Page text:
Tuesday, March 09, 2010

"The Harvard Aesthetes of 1916 were trying to create in Cambridge, Massachusetts, an after-image of Oxford in the 1890s. They read the Yellow Book, they read Casanova's memoirs and Les Liaisons Dangereuses, both in French, and Petronius in Latin; they gathered at teatime in one another's rooms, or at punches in the office of the Harvard Monthly; they drank, instead of weak punch, seidels of straight gin topped with a maraschino cherry; they discussed the harmonies of Pater, the rhythms of Aubrey Beardsley and, growing louder, the voluptuousness of the Church, the essential virtue of prostitution. They had crucifixes in their bedrooms, and ticket stubs from last Saturday's burlesque show at the Old Howard. They wrote, too; dozens of them were prematurely decayed poets, each with his invocation to AntinoĆ¼s, his mournful descriptions of Venetian lagoons, his sonnets to a chorus girl in which he addressed her as 'little painted poem of God.' In spite of these beginnings, a few of them became good writer."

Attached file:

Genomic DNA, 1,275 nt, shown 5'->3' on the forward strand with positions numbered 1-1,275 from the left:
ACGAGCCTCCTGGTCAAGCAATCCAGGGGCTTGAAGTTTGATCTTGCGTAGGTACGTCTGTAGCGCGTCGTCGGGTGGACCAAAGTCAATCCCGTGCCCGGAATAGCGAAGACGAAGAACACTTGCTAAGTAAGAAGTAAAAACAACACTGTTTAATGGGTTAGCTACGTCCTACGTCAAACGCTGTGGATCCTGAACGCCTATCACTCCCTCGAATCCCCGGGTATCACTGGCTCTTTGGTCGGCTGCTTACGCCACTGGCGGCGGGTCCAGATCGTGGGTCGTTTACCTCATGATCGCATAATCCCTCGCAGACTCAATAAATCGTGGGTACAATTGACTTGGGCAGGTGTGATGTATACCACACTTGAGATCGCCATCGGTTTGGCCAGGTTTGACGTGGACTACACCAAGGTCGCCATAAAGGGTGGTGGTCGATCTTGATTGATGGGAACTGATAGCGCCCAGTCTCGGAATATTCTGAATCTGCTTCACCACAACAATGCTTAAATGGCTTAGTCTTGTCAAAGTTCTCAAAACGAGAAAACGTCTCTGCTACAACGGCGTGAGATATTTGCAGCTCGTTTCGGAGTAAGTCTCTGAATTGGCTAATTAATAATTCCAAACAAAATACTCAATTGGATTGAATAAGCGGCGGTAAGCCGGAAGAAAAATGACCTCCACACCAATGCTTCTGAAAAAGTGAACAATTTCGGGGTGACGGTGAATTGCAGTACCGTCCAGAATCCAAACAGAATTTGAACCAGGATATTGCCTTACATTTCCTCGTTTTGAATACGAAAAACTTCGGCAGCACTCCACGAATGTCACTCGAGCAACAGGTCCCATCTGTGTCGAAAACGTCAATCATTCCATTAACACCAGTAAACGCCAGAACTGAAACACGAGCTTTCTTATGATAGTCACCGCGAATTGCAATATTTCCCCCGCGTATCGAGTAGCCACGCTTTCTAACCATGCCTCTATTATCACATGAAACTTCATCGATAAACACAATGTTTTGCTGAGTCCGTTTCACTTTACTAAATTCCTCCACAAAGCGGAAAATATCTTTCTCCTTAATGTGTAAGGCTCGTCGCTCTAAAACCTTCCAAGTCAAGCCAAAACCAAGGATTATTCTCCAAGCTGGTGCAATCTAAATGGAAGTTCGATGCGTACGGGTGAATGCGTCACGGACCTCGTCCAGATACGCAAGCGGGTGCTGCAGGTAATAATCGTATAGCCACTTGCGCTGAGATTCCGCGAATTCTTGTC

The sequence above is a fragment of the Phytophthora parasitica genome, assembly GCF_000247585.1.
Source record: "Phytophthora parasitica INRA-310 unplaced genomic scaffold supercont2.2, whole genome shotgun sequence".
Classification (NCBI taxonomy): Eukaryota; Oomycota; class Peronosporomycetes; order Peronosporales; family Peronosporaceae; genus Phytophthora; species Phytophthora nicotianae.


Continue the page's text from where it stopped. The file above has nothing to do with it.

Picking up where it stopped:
from Exile's Return by Malcolm Cowley

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